1. Personal moment in their film.

Part of why the films nominated for Best Screenplay are so good is because they are personal to the writer. Goldsmith asks which moment in everyone’s film could only have been written by them.

For Wilson-Cairns, it was the cherry blossom scene. “Where I grew up, my whole garden was covered in [cherry trees and blossoms]. My gran used to swear violently about the blossoms… but when some of the trees died, she was heartbroken.” Wilson-Cairns says for her, the cherry blossom scene in the film is her grandmother.

Waititi says it’s the scene in Jojo Rabbit at the dinner table. “It’s when Scarlett puts the ash on her face and has the scene between herself and her husband, which is something my mother never did but she was a single mother and really, the film is a love letter to solo moms, and mothers in general.”

For Silver, co-writer of Joker, “It’s the scene in the elevator with Zazie Beetz when [Arthur] is trying to make a connection with her. I often feel awkward… so that was easy for me to access and write those kinds of scenes.”

Johnson, writer of Knives Out, says his family is nothing like the family in the film, but, “If you grow up in a big family and the family dynamics of everyone just screaming at each other but everyone still loves each other,” that dynamic is personal to him. He says he never yells more or feels more comfortable than when he’s with his family.

Gerwig says there’s one line in Little Women that she sadly said to one of her real friends who was getting married. “It’s the scene where Jo and Meg are talking before her wedding and Jo says to Meg, ‘Why do you want to marry him?’ and she says, ‘Because I love him.’ Then she says, 'You will be bored of him in two years and we will stay interesting forever.'”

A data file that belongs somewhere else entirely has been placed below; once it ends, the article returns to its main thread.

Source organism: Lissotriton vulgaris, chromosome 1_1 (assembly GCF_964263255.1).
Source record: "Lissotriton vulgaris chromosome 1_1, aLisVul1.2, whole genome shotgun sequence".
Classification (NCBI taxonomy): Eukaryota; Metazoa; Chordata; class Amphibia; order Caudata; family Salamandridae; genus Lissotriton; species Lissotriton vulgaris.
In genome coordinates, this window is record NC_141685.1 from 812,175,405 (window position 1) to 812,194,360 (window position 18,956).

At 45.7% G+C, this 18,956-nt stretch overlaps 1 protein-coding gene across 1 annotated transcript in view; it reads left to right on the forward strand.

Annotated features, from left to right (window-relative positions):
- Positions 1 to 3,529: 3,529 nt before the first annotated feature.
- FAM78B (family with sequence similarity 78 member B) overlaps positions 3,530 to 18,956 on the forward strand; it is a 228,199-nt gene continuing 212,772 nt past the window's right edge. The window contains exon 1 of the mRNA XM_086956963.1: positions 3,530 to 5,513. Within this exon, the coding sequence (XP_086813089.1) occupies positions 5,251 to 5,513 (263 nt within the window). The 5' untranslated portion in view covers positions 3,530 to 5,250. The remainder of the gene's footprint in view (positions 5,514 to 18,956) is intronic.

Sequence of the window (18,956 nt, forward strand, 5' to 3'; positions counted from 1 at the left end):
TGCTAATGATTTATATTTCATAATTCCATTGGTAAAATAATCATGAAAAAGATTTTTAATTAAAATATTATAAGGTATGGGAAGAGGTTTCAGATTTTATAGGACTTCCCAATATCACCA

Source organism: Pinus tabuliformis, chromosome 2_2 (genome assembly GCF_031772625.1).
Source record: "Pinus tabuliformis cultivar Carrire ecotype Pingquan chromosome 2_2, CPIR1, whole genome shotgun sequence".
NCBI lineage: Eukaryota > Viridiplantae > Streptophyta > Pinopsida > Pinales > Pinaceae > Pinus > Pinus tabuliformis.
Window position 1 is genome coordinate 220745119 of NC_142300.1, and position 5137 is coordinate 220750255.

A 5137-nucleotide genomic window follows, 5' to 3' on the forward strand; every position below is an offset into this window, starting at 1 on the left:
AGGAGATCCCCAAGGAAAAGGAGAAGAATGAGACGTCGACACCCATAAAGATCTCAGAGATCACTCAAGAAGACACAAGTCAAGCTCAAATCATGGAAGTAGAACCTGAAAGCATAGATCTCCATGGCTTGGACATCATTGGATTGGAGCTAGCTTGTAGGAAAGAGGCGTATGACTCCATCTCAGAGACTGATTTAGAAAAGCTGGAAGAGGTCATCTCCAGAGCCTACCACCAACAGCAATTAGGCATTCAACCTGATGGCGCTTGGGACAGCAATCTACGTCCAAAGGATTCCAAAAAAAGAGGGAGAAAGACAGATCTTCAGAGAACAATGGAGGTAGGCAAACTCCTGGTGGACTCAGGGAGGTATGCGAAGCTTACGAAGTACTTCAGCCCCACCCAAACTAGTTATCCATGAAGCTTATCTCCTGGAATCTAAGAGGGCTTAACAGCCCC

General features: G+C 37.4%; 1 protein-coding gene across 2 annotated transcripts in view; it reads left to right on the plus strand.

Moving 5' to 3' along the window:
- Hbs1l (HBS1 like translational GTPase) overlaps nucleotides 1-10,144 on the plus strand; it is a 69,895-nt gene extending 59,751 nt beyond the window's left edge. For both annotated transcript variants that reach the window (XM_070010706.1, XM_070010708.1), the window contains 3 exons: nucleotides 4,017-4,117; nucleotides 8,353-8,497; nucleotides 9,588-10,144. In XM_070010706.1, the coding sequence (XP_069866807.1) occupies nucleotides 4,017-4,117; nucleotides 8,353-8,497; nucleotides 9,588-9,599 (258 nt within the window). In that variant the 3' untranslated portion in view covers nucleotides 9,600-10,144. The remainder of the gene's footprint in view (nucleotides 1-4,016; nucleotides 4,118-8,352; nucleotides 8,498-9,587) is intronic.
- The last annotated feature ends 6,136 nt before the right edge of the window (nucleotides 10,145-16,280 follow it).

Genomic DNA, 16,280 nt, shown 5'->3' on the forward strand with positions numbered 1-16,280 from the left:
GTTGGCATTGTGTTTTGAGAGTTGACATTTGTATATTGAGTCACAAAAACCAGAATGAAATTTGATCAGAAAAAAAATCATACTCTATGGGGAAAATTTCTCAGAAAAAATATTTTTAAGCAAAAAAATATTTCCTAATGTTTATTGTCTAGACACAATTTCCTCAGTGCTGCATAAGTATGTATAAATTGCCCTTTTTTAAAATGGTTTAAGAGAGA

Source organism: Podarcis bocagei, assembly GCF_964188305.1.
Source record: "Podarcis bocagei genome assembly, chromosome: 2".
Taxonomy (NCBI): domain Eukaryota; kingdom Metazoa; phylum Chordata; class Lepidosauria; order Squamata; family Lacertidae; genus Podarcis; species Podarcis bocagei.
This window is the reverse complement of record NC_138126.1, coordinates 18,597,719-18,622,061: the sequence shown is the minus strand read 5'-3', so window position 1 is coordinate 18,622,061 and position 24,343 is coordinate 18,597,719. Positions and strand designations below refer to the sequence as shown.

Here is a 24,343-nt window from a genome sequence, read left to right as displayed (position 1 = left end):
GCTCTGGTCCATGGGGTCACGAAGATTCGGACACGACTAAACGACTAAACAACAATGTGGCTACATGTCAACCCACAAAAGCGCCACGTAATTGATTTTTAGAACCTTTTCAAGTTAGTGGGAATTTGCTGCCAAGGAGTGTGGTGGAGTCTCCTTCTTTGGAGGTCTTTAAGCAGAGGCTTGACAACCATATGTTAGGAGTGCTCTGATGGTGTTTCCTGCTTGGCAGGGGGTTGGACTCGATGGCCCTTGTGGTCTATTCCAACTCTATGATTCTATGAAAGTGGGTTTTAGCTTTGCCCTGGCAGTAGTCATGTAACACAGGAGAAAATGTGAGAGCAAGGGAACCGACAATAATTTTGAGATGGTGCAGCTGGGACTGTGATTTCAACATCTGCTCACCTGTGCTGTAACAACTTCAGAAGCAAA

For Baumbach, whose film Marriage Story is semi-autobiographical, he said it’s a scene where the couple is in mediation with their lawyers and they stop to order lunch. “Adam Driver’s character is given the menu and has trouble coming up with what he wants to order. Greta knows this, I often ask her what I should order. Also, the opening of the movie is in Park Slope where I grew up.”

McCarten says the entire film The Two Popes is personal considering he was raised Catholic. “[My upbringing] was Byzantine, medieval. I’m one of eight children and [there was] probably more coitus than interruptus. My mother was intensely religious.”


  1. Film endings.

Goldsmith noted that all the writers ended their films with fantastic endings and asked how they came up with the endings, and if the endings changed during the writing process.

McCarten said, “The working title for The Two Popes was Confessions, so I knew it would be two people, two flawed individuals, who had to come to terms with their flawed-ness and also find a common ground between them.” When he remembered that Germany and Argentina had played each other at the World Cup, he saw it as a metaphor for the competition between the two Popes. “I thought, that’s the ending. They’ll sit down, have some pizza and watch a World Cup game.”